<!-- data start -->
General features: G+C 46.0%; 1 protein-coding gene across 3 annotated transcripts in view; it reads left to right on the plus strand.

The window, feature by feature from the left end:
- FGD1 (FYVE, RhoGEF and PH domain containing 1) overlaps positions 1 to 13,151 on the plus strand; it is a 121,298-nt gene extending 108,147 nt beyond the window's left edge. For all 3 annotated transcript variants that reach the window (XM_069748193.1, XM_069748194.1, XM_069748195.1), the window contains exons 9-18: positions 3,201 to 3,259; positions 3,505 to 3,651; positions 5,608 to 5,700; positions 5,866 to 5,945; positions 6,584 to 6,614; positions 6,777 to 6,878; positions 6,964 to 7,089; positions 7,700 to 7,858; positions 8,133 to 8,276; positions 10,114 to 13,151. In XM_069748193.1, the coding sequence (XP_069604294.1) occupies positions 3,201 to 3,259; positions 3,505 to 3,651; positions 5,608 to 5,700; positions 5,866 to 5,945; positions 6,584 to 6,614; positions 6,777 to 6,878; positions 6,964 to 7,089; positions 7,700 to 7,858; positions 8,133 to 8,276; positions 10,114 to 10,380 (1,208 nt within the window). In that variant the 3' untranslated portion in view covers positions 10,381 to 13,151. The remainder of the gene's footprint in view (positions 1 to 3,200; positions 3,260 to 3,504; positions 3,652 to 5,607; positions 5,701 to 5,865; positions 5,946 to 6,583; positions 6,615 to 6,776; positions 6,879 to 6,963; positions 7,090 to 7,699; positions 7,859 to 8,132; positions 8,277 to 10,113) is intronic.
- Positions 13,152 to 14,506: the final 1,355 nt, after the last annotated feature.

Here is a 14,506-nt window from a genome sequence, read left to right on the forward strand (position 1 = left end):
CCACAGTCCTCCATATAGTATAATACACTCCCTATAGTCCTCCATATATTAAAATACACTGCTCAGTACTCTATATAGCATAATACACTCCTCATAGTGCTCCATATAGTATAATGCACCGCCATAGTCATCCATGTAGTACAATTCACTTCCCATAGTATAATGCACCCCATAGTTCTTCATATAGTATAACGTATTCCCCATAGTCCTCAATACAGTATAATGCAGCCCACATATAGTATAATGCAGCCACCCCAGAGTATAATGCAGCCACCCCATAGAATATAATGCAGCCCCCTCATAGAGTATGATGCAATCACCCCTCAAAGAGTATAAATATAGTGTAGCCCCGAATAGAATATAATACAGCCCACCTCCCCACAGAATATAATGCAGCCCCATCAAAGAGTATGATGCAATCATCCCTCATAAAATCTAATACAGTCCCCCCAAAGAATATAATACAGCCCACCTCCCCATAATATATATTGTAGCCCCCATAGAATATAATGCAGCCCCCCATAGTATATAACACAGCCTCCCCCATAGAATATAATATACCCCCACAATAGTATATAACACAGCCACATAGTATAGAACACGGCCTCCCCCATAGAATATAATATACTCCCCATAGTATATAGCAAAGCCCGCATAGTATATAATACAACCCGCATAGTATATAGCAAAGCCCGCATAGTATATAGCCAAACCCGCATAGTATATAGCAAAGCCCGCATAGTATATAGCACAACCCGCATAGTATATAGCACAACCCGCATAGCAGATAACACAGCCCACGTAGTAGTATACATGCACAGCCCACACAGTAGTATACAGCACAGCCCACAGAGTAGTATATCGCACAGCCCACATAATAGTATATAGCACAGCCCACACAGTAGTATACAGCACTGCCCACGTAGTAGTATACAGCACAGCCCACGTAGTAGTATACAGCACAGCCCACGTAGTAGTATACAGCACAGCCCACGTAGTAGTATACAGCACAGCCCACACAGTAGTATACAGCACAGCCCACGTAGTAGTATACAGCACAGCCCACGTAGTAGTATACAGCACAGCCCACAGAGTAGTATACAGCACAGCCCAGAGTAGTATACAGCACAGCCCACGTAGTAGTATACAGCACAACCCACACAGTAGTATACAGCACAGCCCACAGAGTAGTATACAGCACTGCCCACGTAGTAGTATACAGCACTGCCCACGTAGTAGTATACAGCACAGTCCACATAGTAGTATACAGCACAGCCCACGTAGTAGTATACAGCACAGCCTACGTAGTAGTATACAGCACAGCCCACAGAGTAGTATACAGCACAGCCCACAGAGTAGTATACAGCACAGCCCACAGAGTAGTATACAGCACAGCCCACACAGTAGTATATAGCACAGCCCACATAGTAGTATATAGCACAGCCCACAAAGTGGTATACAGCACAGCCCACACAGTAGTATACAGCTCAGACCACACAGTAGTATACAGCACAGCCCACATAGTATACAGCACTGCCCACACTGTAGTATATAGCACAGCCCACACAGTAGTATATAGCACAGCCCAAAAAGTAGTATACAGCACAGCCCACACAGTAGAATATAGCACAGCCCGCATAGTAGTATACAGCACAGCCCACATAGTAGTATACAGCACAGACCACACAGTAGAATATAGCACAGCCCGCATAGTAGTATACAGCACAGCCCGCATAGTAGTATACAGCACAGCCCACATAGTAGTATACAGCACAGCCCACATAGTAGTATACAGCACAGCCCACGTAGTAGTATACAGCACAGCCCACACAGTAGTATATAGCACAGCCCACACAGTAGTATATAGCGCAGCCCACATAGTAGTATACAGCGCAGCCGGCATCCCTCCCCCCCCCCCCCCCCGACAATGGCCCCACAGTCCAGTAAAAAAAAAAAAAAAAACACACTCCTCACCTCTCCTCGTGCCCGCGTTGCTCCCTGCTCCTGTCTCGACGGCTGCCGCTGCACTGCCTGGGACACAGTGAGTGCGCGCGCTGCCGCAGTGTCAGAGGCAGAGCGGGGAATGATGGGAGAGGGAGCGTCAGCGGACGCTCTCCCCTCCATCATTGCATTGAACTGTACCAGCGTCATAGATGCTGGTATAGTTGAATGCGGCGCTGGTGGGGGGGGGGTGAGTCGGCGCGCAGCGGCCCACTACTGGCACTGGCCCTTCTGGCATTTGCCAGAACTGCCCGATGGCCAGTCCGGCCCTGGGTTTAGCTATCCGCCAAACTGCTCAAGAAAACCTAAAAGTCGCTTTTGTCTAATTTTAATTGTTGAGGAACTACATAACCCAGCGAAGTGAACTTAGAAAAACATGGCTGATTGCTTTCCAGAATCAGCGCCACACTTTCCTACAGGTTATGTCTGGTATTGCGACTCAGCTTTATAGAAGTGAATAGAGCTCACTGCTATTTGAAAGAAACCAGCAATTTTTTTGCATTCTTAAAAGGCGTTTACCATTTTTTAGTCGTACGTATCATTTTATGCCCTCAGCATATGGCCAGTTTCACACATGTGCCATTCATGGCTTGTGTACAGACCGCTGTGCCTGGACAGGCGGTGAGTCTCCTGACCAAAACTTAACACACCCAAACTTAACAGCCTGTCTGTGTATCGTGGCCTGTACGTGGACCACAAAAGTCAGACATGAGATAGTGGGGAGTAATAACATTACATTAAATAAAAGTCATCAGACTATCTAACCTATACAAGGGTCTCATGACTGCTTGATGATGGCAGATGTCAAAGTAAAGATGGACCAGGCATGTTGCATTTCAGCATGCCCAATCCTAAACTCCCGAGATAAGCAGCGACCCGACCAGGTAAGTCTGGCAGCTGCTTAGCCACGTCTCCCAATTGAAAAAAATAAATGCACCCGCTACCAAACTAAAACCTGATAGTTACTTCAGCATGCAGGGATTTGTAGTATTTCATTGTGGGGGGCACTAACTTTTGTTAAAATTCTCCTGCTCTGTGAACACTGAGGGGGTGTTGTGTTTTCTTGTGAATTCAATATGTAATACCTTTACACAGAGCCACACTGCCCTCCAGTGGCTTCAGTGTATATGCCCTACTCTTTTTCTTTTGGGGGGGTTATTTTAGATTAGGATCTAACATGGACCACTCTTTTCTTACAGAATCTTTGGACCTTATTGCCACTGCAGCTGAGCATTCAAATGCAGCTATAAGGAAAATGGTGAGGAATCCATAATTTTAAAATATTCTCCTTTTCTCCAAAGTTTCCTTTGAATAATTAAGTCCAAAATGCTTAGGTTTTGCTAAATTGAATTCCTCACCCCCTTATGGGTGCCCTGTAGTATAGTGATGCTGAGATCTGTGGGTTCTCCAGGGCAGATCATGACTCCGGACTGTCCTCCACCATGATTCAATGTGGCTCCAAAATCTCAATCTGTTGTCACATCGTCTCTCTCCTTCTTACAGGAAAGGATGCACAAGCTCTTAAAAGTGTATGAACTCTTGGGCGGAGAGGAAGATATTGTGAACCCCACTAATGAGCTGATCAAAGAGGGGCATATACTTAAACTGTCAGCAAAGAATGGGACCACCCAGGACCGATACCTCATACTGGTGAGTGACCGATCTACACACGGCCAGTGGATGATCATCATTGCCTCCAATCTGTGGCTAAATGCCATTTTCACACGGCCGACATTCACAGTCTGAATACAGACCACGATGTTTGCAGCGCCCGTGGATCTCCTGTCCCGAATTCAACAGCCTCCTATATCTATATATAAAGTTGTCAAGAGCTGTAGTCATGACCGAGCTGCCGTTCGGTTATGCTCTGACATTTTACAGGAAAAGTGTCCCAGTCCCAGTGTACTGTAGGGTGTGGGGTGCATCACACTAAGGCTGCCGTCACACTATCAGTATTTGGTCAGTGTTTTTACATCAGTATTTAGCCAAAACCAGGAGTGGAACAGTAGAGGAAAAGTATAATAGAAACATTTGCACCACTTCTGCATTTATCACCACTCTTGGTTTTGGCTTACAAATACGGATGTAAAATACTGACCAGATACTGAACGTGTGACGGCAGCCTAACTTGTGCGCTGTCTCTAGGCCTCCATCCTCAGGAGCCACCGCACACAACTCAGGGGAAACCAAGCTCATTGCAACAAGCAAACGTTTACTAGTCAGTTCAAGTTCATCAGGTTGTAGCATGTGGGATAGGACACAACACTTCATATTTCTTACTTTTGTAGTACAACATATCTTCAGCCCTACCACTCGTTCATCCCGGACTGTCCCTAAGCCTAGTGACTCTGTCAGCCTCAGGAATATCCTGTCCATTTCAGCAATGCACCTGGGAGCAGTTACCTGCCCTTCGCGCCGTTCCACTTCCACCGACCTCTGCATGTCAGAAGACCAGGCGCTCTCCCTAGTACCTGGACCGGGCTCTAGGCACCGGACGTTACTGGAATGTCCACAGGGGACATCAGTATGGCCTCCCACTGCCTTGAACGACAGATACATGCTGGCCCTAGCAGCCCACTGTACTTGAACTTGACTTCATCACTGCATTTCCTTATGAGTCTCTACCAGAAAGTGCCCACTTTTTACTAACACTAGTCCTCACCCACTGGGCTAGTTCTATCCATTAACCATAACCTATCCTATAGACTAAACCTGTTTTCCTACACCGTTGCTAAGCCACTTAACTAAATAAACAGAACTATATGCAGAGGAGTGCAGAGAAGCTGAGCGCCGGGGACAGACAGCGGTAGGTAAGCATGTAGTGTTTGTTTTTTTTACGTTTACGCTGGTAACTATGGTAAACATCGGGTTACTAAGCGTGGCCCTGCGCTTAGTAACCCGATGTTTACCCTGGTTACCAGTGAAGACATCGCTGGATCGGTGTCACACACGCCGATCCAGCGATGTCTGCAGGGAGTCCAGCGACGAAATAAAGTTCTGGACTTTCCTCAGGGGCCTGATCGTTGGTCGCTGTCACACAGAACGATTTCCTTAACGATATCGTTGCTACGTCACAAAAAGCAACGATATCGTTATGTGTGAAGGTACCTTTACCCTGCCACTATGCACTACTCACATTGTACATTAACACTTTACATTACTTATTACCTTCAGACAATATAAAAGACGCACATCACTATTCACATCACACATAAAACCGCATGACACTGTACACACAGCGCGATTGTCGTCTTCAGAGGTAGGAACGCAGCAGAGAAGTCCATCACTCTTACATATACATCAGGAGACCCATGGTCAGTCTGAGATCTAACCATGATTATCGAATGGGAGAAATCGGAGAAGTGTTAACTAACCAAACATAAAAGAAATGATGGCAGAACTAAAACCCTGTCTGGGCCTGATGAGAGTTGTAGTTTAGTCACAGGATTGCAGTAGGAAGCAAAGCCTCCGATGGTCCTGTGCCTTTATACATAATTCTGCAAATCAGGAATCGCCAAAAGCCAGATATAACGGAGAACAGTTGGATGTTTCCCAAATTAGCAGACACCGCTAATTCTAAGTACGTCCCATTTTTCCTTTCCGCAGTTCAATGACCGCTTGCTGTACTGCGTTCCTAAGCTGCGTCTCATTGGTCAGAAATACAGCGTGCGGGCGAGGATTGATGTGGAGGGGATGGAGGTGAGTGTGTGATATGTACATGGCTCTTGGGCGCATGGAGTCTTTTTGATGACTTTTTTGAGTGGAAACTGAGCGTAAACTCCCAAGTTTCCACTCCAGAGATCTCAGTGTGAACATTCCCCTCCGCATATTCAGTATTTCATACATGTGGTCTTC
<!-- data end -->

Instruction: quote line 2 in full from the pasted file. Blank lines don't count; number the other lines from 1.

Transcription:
The window, feature by feature from the left end: